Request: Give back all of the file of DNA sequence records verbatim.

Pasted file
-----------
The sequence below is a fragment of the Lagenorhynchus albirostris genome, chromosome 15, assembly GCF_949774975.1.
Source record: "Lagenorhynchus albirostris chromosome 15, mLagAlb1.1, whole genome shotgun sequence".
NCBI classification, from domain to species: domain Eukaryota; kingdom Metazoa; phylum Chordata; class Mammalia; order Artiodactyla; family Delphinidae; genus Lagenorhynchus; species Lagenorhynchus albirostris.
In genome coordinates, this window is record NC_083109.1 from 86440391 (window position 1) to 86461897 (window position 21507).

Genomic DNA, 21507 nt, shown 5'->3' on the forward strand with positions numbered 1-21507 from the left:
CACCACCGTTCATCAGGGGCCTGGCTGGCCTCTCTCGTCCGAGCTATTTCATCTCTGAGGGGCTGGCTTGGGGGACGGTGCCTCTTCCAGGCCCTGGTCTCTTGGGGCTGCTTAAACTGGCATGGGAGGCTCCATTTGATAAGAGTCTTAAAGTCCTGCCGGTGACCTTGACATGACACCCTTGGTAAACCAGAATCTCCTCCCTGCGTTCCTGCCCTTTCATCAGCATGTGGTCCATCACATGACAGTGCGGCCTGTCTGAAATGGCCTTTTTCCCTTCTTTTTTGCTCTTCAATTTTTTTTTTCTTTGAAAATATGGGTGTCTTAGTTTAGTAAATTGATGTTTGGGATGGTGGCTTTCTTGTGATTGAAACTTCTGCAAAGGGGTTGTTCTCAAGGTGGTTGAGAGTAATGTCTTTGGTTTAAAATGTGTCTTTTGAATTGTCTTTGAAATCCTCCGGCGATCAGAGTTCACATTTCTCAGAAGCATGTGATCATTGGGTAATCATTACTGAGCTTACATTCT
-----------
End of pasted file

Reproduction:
The sequence below is a fragment of the Lagenorhynchus albirostris genome, chromosome 15, assembly GCF_949774975.1.
Source record: "Lagenorhynchus albirostris chromosome 15, mLagAlb1.1, whole genome shotgun sequence".
NCBI classification, from domain to species: domain Eukaryota; kingdom Metazoa; phylum Chordata; class Mammalia; order Artiodactyla; family Delphinidae; genus Lagenorhynchus; species Lagenorhynchus albirostris.
In genome coordinates, this window is record NC_083109.1 from 86440391 (window position 1) to 86461897 (window position 21507).

Genomic DNA, 21507 nt, shown 5'->3' on the forward strand with positions numbered 1-21507 from the left:
CACCACCGTTCATCAGGGGCCTGGCTGGCCTCTCTCGTCCGAGCTATTTCATCTCTGAGGGGCTGGCTTGGGGGACGGTGCCTCTTCCAGGCCCTGGTCTCTTGGGGCTGCTTAAACTGGCATGGGAGGCTCCATTTGATAAGAGTCTTAAAGTCCTGCCGGTGACCTTGACATGACACCCTTGGTAAACCAGAATCTCCTCCCTGCGTTCCTGCCCTTTCATCAGCATGTGGTCCATCACATGACAGTGCGGCCTGTCTGAAATGGCCTTTTTCCCTTCTTTTTTGCTCTTCAATTTTTTTTTTCTTTGAAAATATGGGTGTCTTAGTTTAGTAAATTGATGTTTGGGATGGTGGCTTTCTTGTGATTGAAACTTCTGCAAAGGGGTTGTTCTCAAGGTGGTTGAGAGTAATGTCTTTGGTTTAAAATGTGTCTTTTGAATTGTCTTTGAAATCCTCCGGCGATCAGAGTTCACATTTCTCAGAAGCATGTGATCATTGGGTAATCATTACTGAGCTTACATTCT